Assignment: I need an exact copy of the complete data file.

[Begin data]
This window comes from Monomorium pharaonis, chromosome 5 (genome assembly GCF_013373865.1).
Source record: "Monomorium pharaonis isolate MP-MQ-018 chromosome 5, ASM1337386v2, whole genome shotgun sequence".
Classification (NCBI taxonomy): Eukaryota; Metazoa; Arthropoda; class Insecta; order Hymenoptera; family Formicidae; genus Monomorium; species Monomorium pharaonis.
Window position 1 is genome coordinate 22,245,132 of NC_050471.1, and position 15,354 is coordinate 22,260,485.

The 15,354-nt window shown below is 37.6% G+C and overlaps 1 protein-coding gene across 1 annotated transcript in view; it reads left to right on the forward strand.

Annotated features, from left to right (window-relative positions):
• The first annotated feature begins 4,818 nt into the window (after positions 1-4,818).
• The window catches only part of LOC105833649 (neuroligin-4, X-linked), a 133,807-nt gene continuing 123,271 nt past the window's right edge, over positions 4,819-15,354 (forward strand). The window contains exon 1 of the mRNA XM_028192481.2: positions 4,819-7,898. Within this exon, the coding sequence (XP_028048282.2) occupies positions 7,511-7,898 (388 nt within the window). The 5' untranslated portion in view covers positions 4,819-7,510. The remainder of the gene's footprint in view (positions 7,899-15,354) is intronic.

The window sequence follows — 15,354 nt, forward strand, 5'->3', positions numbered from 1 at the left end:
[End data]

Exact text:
This window comes from Monomorium pharaonis, chromosome 5 (genome assembly GCF_013373865.1).
Source record: "Monomorium pharaonis isolate MP-MQ-018 chromosome 5, ASM1337386v2, whole genome shotgun sequence".
Classification (NCBI taxonomy): Eukaryota; Metazoa; Arthropoda; class Insecta; order Hymenoptera; family Formicidae; genus Monomorium; species Monomorium pharaonis.
Window position 1 is genome coordinate 22,245,132 of NC_050471.1, and position 15,354 is coordinate 22,260,485.

The 15,354-nt window shown below is 37.6% G+C and overlaps 1 protein-coding gene across 1 annotated transcript in view; it reads left to right on the forward strand.

Annotated features, from left to right (window-relative positions):
• The first annotated feature begins 4,818 nt into the window (after positions 1-4,818).
• The window catches only part of LOC105833649 (neuroligin-4, X-linked), a 133,807-nt gene continuing 123,271 nt past the window's right edge, over positions 4,819-15,354 (forward strand). The window contains exon 1 of the mRNA XM_028192481.2: positions 4,819-7,898. Within this exon, the coding sequence (XP_028048282.2) occupies positions 7,511-7,898 (388 nt within the window). The 5' untranslated portion in view covers positions 4,819-7,510. The remainder of the gene's footprint in view (positions 7,899-15,354) is intronic.

The window sequence follows — 15,354 nt, forward strand, 5'->3', positions numbered from 1 at the left end: